The pitch: There will be a lot of angry Marvel fans if this doesn't get picked up, though early indications suggest that you'll be seeing this on the air as soon as this fall (additional scripts are already being written). Set within the continuity of the Marvel Cinematic Universe (and taking place after the events of Whedon's The Avengers 69), S.H.I.E.L.D. will focus on the adventures of the secret intelligence organization of the same name first popularized in Marvel comics during the 1960s, and is said to feature the director's usual blend of humor, smarts, and epic storytelling. Gregg will reprise his role of Agent Coulson from the film—though exactly how that will happen is still a mystery. Whedon told Deadline that the show is more about "world around the superhero community" rather than the actual heroes, and will tell "more intimate stories" than the films while continuing to develop the overall mythology. Whedon's brother and frequent collaborator Jed is co-writing and will serve as showrunner (along with fellow Dollhouse writer Maurissa Tancharoen) should it get a series order.
The Sixth Gun
Key people: Stars Michiel Huisman (Treme), Aldis Hodge (Leverage), James LeGros (Ally McBeal), W. Earl Brown (Deadwood), Graham McTavish (The Hobbit), and Elena Satine (Magic City); producer Carlton Cuse (Lost, Bates Motel).
The pitch: Originally intended for Syfy but moved to NBC when Cuse came on board, the supernatural western (based on the Oni Press graphic novel) follows forces good and evil in pursuit of six magical guns, each with their own unique powers. The pilot is penned by young writer Ryan Condal, who is also adapting the comic series Hercules: The Thracian Wars for the big screen.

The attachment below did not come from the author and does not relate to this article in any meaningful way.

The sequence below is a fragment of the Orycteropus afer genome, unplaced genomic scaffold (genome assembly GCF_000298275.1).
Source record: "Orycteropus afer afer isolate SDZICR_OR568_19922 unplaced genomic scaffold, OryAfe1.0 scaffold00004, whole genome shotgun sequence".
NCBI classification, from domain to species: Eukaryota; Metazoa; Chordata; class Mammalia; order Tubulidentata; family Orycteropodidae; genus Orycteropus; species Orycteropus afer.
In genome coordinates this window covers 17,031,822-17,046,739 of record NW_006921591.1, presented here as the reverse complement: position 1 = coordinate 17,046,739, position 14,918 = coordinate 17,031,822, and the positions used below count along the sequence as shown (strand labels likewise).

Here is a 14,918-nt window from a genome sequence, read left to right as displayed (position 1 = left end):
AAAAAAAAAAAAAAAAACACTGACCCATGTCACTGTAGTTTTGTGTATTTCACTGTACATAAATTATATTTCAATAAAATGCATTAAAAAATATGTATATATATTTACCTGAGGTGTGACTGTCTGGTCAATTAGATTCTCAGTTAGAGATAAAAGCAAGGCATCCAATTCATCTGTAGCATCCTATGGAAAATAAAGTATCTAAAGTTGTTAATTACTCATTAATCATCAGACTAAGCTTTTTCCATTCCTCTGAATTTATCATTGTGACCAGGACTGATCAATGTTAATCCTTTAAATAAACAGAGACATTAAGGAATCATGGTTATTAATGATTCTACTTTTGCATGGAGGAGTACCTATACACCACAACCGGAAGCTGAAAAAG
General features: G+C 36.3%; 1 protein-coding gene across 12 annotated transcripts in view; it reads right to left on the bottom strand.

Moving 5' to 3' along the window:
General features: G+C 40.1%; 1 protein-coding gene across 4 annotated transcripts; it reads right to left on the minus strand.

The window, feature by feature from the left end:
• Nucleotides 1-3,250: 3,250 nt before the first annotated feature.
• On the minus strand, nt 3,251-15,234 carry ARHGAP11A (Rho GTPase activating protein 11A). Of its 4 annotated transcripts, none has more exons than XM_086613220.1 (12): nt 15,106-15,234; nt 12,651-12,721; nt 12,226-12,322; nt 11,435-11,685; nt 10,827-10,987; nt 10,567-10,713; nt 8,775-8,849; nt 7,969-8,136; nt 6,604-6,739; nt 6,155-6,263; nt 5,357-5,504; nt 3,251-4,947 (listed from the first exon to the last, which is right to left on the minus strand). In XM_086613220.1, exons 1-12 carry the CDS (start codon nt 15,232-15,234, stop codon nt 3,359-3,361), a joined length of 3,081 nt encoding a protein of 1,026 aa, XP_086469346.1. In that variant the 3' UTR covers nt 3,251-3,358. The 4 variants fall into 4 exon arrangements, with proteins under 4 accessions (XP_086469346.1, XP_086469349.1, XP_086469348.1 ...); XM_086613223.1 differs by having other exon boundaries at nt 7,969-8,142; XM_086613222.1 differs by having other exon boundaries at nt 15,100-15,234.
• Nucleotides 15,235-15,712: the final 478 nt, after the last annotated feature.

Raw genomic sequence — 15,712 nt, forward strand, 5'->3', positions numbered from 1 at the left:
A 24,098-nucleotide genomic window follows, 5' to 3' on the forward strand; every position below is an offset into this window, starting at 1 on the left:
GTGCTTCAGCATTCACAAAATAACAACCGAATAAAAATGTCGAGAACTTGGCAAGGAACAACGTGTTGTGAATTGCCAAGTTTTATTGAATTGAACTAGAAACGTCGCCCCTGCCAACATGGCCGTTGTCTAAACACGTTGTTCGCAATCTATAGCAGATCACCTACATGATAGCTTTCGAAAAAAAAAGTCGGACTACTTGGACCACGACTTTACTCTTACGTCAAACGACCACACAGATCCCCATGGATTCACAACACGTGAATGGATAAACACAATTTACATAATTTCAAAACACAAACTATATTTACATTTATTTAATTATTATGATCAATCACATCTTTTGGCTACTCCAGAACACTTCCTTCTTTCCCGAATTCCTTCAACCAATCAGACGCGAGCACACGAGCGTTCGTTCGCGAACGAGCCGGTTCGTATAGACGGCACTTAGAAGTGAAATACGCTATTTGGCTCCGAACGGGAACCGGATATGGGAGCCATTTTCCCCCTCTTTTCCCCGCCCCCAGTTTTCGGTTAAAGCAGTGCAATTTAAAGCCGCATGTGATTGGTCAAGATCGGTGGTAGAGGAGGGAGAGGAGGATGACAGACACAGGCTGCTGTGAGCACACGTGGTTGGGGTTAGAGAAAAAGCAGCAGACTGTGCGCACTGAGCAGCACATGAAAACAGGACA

Key people: Stars Tom Mison (Salmon Fishing in the Yemen), Nicole Beharie (Shame), Katia Winter (Dexter), and Orlando Jones (MADtv); creators/producers Alex Kurtzman and Roberto Orci (Fringe, Hawaii Five-0).
The pitch: Relatively unknown English actor Mison stars as Ichabod Crane in this modern-day supernatural thriller based loosely on Washington Irving's 19th century story. Here, Revolutionary War soldier Crane somehow time travels to the present, though even now he is still haunted by the Headless Horseman (and also wrongly indicted for the murder of a police officer). Star Trek's John Cho will guest in the pilot.
Those Who Kill
Key people: Stars Chloë Sevigny (Big Love) and James D'Arcy (Cloud Atlas); creator/producer Glen Morgan, producer Brian Grazer; director/producer Joe Carnahan (The Grey 64).
The pitch: Adapted by former X-Files and Millennium writer Morgan from—you guessed it—a Danish TV series, this dark crime drama about—you guessed it again—serial killers centers on a driven Boston homicide detective (Sevigny) and a forensic profiler/serial killer expert (D'Arcy) who assists her investigations.
The Tomorrow People
|Brothers & Sisters (2006-11)||51|
|Dirty Sexy Money (2007)||66|
|Eli Stone (2008-09)||62|
|No Ordinary Family (2010-11)||65|
|Political Animals (2012)||65|
|Golden Boy (2013-)||63|
Key people: Stars Robbie Amell (Revenge), Peyton List (Mad Men), and Mark Pellegrino (Lost, Supernatural); producer Greg Berlanti.
The pitch: The next stage of human evolution has arrived, and a small number of young people around the world now have special powers, including instant teleportation and telepathy. (Disappointingly, they use those powers to fight evil.) The show is adapted from the 1970s British sci-fi series of the same name (which, if you are as old as we are, you may have watched on Nickelodeon in the 1980s; that network later remade the show in the '90s) by Phil Klemmer, who has written for Veronica Mars and Chuck as well as Berlanti's Political Animals.
Key people: Stars Jamie Bell (Billy Elliot), Angus Macfadyen (Braveheart), Kevin McNally (Pirates Of The Caribbean), and Burn Gorman (Torchwood); creator/producer Craig Silverstein (Nikita, Terra Nova); director Rupert Wyatt (Rise of the Planet of the Apes 68).
The pitch: Wyatt makes his TV debut with this period drama based on Alexander Rose's book Washington's Spies. Set in 1778, the story follows an unlikely group of spies, led by a New York farmer (Bell), who play a key role in America's fight for independence.
Key people: Producers Howard Gordon and Gideon Raff (Homeland) and Craig Wright (a writer on Six Feet Under and Dirty Sexy Money); director Ang Lee (Life of Pi 79).